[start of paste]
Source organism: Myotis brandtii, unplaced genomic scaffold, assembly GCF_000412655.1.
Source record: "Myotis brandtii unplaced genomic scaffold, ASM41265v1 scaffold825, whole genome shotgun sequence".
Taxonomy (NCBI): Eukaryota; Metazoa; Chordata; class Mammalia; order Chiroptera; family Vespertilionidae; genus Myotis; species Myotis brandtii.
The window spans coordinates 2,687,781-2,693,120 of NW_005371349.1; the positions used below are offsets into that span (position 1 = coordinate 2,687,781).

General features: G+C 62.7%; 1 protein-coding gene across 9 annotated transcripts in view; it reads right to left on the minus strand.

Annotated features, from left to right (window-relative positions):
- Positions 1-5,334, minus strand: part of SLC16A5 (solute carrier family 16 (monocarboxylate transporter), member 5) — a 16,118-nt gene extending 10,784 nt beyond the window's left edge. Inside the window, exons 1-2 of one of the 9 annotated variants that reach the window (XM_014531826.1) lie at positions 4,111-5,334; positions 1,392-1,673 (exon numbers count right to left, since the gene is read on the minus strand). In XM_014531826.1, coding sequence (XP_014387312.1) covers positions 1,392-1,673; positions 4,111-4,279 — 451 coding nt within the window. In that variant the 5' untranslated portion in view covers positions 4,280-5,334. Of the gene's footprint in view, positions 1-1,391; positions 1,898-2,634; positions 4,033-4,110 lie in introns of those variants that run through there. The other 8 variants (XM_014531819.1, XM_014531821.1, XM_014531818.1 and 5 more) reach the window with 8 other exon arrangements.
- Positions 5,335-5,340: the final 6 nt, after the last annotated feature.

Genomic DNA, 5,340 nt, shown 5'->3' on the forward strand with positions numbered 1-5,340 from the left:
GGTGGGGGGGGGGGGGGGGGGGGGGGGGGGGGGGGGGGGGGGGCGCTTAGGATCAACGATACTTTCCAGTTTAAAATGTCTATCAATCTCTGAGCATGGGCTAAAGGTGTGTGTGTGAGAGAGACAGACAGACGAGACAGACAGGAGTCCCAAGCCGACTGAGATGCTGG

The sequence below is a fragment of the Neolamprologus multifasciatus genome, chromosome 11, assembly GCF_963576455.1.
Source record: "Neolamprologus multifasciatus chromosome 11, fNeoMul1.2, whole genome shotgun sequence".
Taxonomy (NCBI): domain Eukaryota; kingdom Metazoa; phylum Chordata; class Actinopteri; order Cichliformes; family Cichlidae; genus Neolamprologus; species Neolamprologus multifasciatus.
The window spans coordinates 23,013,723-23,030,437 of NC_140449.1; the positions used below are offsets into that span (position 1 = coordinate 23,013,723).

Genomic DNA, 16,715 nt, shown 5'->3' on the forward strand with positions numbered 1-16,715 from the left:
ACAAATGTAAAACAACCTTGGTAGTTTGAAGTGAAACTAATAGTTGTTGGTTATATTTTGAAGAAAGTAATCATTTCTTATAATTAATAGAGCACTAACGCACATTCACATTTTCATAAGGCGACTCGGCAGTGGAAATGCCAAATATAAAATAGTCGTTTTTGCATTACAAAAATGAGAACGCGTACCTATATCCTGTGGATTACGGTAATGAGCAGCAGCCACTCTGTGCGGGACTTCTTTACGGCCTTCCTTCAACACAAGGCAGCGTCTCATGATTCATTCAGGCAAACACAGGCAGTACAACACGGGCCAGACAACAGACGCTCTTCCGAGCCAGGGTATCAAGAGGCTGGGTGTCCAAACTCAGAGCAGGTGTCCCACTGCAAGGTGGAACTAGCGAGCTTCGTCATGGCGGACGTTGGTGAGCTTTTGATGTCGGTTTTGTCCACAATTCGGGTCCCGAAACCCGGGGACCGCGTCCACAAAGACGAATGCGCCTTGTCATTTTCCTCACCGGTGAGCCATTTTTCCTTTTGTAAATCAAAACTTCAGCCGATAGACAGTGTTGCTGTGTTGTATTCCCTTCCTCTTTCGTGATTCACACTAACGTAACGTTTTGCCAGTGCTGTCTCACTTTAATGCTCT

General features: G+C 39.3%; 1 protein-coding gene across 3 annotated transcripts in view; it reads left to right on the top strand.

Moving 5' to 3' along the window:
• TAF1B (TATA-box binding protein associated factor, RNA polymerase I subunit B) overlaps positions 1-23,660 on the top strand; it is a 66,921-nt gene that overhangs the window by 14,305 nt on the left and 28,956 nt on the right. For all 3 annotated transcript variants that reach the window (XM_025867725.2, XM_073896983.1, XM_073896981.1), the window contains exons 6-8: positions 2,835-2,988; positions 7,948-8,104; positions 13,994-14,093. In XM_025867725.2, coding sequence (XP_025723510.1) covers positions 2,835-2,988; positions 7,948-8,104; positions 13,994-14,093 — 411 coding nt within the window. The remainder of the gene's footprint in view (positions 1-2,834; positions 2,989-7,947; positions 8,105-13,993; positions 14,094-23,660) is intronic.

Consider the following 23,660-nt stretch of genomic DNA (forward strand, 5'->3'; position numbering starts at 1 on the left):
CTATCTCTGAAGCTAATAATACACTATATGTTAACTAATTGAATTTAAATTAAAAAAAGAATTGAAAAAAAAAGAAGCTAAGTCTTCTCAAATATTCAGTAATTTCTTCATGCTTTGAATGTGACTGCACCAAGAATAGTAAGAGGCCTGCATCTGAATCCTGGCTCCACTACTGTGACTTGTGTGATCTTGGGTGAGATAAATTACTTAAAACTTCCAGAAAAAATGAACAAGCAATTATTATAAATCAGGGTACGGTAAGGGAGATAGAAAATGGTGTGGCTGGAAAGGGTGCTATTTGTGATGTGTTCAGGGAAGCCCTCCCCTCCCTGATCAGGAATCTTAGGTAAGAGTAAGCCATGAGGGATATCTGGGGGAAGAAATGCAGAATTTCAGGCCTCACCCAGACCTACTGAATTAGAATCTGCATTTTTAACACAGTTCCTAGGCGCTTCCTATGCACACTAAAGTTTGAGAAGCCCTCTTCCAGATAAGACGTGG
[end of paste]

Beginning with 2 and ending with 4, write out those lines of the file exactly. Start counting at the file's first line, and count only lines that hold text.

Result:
Source record: "Myotis brandtii unplaced genomic scaffold, ASM41265v1 scaffold825, whole genome shotgun sequence".
Taxonomy (NCBI): Eukaryota; Metazoa; Chordata; class Mammalia; order Chiroptera; family Vespertilionidae; genus Myotis; species Myotis brandtii.
The window spans coordinates 2,687,781-2,693,120 of NW_005371349.1; the positions used below are offsets into that span (position 1 = coordinate 2,687,781).